*crosses fingers for Dick Cheney*
posted by mkultra at 12:31 PM on February 27, 2006


Has to be said:

"Uncle Bill?"
"Jody?"
"Buffy?"
"Mr. French?"
"Mrs. Beasley?"
"Chief?"
"McCloud!"
posted by JHarris at 12:32 PM on February 27, 2006


Celebrities die? This is not intelligent design.
posted by weapons-grade pandemonium at 12:33 PM on February 27, 2006


That's three.
posted by ?! at 1:01 PM on February 27, 2006


Dennis Weaver is Joplin, Missouri's favorite son, the road to the airport is named after him. He spent much of the last few years promotoing something he named "ecolonomics," by which he simply meant sustainable development. He funded an Institute of Ecolonomics at Missouri Southern State University where I work. Last year Weaver was a guest speaker in an environmental history class I taught. He was very gracious, mentally sharp, and seemed in excellent health. It is surprising and sad that he passed away...
posted by LarryC at 1:02 PM on February 27, 2006


Gin Ricky!
posted by davejay at 1:49 PM on February 27, 2006


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posted by fixedgear at 2:17 PM on February 27, 2006


Shoulda chased him in a truck. Better death.
posted by Smedleyman at 2:45 PM on February 27, 2006


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posted by geekyguy at 3:05 PM on February 27, 2006


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posted by Smart Dalek at 3:32 PM on February 27, 2006


It's amazing how well known (old) American TV series are throughout the world. For instance, I remember watching McCloud, Duel, and The Night Stalker -- my childhood favorite along with Night Gallery and The Twilight Zone -- on Iranian television in the 70's. Of course, they were all dubbed in Farsi. I believe just about every American 70's detective show was broadcast on Iranian tv, so these departed icons of 70's television are known (and probably mourned) in many more countries than you'd think.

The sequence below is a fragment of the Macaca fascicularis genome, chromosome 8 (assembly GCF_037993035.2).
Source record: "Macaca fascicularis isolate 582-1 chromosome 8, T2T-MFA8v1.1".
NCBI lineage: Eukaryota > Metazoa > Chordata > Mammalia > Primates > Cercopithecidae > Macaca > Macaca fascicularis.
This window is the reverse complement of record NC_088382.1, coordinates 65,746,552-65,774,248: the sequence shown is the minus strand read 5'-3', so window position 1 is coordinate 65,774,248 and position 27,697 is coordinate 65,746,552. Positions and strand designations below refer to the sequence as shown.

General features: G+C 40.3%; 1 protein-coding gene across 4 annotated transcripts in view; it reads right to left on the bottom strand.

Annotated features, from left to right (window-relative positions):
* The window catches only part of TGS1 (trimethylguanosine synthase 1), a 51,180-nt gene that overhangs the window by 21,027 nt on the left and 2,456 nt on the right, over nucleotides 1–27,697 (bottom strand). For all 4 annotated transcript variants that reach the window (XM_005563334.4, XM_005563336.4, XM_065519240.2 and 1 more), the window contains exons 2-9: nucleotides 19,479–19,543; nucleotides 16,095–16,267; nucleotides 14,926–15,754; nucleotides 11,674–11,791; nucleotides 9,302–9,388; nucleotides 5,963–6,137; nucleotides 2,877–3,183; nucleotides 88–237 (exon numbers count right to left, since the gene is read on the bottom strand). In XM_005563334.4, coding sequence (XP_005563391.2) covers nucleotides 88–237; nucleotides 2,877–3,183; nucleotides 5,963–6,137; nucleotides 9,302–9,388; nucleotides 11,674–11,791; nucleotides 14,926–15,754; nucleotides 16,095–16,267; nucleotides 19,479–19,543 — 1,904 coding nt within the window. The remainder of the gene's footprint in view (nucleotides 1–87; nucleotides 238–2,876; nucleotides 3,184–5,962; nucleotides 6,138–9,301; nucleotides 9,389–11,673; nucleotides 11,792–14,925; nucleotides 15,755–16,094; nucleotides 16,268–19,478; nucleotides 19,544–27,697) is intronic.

RIP Don, Darren, and Dennis.
posted by Devils Slide at 3:56 PM on February 27, 2006


JHarris: I was just thinking about that myself. Bonus points for obscure reference, etc. And a hilarious episode too, one of my favourites.
posted by Joakim Ziegler at 4:17 PM on February 27, 2006


Barney Fife, Kolchak and McCloud... Not a good week to be a TV cop.
posted by chudmonkey at 4:24 PM on February 27, 2006


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posted by annieb at 4:32 PM on February 27, 2006


There are an awful lot of memorable performers of the 1950s-60s-70s who we cumulatively grew up with (often already in reruns) who are now reaching that age where theywill be "dropping like flies
posted by wendell at 2:59 PM EST on February 27

That is exactly what I was thinking when I saw the post title. First we were only exposed to movie stars and a few classical musicians. Then TV and FM radio came along so we got all those aging rockers and television stars to be worrying about. But wait...in the 50s, 60s, and 70s there were only 3 television channels. Come the eighties and we got cable, so 20 or 30 years in the future, we'll have to worry about the MTV personalities, the Real Life crowd, the Food Channel Chefs, the American Idol contestants, the Simpsons voices, the HBO stars, the Do-it-yourself channel hosts....
posted by Secret Life of Gravy at 5:29 PM on February 27, 2006


Kolchak... Not a good week to be a TV cop.

Kolchak was not a cop. He hated the man. Damn it!
posted by tkchrist at 5:50 PM on February 27, 2006


Yes, there will be more mournable dead celebrities in 2036 than 2006, but the ones worth mentioning will still be the ones who had long-term success AND multiple claims to fame.

Don Knotts was Barney Fife AND The Tonight Show's Man on the Street AND Mr. Limpet AND Mr. Furley.
Darren McGavin was Kolchak AND Ralphie's Dad
Dennis Weaver was McCloud AND Chester AND the guy in Duel

Even if you're totally anchored to a single great role, if that's all you've done, you're not going to be remembered without other credits...